After World War II, Mary Colter continued to work for the Fred Harvey Company. Lots of people were traveling. The trains of Mary’s earlier years had lost favor. New, bigger, and more comfortable automobiles–now rolling out of Detroit’s factories– were the transportation of choice.
Grand Canyon National Park was a prime destination in the Southwest. Mary Colter already had eight buildings to her credit in the park. All of them are now on the National Register of Historic Places. The park had increased the number of hikers to take the two-day, seven-mile trek to the bottom of the canyon. The number of people riding mules into the canyon had also increased. Phantom Ranch, the overnight hotel was being stretched past its limit. It needed an update.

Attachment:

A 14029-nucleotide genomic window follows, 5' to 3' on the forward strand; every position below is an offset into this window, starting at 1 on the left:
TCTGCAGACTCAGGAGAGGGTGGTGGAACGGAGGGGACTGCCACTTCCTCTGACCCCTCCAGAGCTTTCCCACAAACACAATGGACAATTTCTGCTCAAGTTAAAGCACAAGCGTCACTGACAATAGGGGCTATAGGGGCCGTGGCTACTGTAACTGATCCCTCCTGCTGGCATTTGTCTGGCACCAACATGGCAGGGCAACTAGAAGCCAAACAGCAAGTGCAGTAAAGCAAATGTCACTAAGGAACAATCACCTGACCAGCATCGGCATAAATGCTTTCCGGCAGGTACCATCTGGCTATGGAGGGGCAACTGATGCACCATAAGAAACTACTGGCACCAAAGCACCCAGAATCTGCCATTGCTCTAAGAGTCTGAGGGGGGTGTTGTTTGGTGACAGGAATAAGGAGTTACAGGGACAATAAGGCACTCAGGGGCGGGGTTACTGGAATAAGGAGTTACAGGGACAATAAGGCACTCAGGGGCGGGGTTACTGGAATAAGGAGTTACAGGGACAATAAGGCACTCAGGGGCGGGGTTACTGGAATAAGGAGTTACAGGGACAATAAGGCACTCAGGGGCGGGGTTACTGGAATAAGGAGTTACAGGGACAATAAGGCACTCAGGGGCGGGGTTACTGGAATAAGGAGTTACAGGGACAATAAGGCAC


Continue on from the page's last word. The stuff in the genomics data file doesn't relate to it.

Colter had designed the ranch in 1923 and knew it intimately. She was called to enlarge it and install a laundry, so linens would no longer have to be taken to the canyon rim for care. Mary must have had an indefatigable constitution. She was now seventy-seven. Whether or not she rode a mule into the canyon, we are not sure, but it’s difficult for me to imagine that Mary wouldn’t oversee the whole project in person.
Mary Elizabeth Jane Colter was a tough lady, who could wear pants and boss the construction men during the day, and then put on an elegant dress with more than ample Native American jewelry to have tea that afternoon.

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